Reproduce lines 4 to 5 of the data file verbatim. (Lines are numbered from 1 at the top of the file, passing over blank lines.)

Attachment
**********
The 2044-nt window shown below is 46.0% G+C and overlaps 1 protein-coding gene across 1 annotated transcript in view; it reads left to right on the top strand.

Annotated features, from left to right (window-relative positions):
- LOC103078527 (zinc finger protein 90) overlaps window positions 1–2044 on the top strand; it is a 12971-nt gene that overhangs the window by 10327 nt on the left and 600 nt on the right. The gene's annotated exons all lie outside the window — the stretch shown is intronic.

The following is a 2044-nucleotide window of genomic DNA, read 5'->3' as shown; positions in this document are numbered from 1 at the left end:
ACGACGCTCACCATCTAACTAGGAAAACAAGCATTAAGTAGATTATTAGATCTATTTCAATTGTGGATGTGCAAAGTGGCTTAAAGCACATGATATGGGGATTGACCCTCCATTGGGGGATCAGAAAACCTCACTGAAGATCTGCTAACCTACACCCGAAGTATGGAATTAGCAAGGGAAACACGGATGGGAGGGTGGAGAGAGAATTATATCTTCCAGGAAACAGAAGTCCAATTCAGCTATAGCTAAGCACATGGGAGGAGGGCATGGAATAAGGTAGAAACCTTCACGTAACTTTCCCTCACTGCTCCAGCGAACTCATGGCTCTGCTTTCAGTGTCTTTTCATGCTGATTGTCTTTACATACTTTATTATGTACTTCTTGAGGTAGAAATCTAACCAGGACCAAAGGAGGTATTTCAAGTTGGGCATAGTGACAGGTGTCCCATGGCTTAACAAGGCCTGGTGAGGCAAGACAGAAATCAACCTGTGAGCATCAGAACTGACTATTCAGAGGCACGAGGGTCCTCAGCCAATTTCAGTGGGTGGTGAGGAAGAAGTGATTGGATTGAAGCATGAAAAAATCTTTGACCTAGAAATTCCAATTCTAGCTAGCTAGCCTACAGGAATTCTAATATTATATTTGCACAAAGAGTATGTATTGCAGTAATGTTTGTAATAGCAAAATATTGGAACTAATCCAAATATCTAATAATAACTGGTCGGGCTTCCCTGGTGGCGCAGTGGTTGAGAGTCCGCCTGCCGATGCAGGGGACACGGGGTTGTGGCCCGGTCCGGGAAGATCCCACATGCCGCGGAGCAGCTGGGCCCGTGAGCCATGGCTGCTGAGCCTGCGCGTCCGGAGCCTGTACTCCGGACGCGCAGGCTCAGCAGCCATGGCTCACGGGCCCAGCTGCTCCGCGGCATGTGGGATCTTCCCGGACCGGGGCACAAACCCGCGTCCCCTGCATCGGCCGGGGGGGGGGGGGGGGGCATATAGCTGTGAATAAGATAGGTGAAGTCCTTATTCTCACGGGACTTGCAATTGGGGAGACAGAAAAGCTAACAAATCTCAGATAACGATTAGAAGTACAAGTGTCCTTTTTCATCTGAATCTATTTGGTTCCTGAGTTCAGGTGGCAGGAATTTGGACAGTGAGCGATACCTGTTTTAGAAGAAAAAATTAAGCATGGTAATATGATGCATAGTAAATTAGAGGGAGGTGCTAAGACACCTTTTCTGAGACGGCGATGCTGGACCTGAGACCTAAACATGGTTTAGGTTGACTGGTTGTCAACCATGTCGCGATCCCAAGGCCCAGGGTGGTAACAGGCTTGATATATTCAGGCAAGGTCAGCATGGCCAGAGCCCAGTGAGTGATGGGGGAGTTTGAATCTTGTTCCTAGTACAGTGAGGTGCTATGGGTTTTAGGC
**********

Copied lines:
The following is a 2044-nucleotide window of genomic DNA, read 5'->3' as shown; positions in this document are numbered from 1 at the left end:
ACGACGCTCACCATCTAACTAGGAAAACAAGCATTAAGTAGATTATTAGATCTATTTCAATTGTGGATGTGCAAAGTGGCTTAAAGCACATGATATGGGGATTGACCCTCCATTGGGGGATCAGAAAACCTCACTGAAGATCTGCTAACCTACACCCGAAGTATGGAATTAGCAAGGGAAACACGGATGGGAGGGTGGAGAGAGAATTATATCTTCCAGGAAACAGAAGTCCAATTCAGCTATAGCTAAGCACATGGGAGGAGGGCATGGAATAAGGTAGAAACCTTCACGTAACTTTCCCTCACTGCTCCAGCGAACTCATGGCTCTGCTTTCAGTGTCTTTTCATGCTGATTGTCTTTACATACTTTATTATGTACTTCTTGAGGTAGAAATCTAACCAGGACCAAAGGAGGTATTTCAAGTTGGGCATAGTGACAGGTGTCCCATGGCTTAACAAGGCCTGGTGAGGCAAGACAGAAATCAACCTGTGAGCATCAGAACTGACTATTCAGAGGCACGAGGGTCCTCAGCCAATTTCAGTGGGTGGTGAGGAAGAAGTGATTGGATTGAAGCATGAAAAAATCTTTGACCTAGAAATTCCAATTCTAGCTAGCTAGCCTACAGGAATTCTAATATTATATTTGCACAAAGAGTATGTATTGCAGTAATGTTTGTAATAGCAAAATATTGGAACTAATCCAAATATCTAATAATAACTGGTCGGGCTTCCCTGGTGGCGCAGTGGTTGAGAGTCCGCCTGCCGATGCAGGGGACACGGGGTTGTGGCCCGGTCCGGGAAGATCCCACATGCCGCGGAGCAGCTGGGCCCGTGAGCCATGGCTGCTGAGCCTGCGCGTCCGGAGCCTGTACTCCGGACGCGCAGGCTCAGCAGCCATGGCTCACGGGCCCAGCTGCTCCGCGGCATGTGGGATCTTCCCGGACCGGGGCACAAACCCGCGTCCCCTGCATCGGCCGGGGGGGGGGGGGGGGGCATATAGCTGTGAATAAGATAGGTGAAGTCCTTATTCTCACGGGACTTGCAATTGGGGAGACAGAAAAGCTAACAAATCTCAGATAACGATTAGAAGTACAAGTGTCCTTTTTCATCTGAATCTATTTGGTTCCTGAGTTCAGGTGGCAGGAATTTGGACAGTGAGCGATACCTGTTTTAGAAGAAAAAATTAAGCATGGTAATATGATGCATAGTAAATTAGAGGGAGGTGCTAAGACACCTTTTCTGAGACGGCGATGCTGGACCTGAGACCTAAACATGGTTTAGGTTGACTGGTTGTCAACCATGTCGCGATCCCAAGGCCCAGGGTGGTAACAGGCTTGATATATTCAGGCAAGGTCAGCATGGCCAGAGCCCAGTGAGTGATGGGGGAGTTTGAATCTTGTTCCTAGTACAGTGAGGTGCTATGGGTTTTAGGC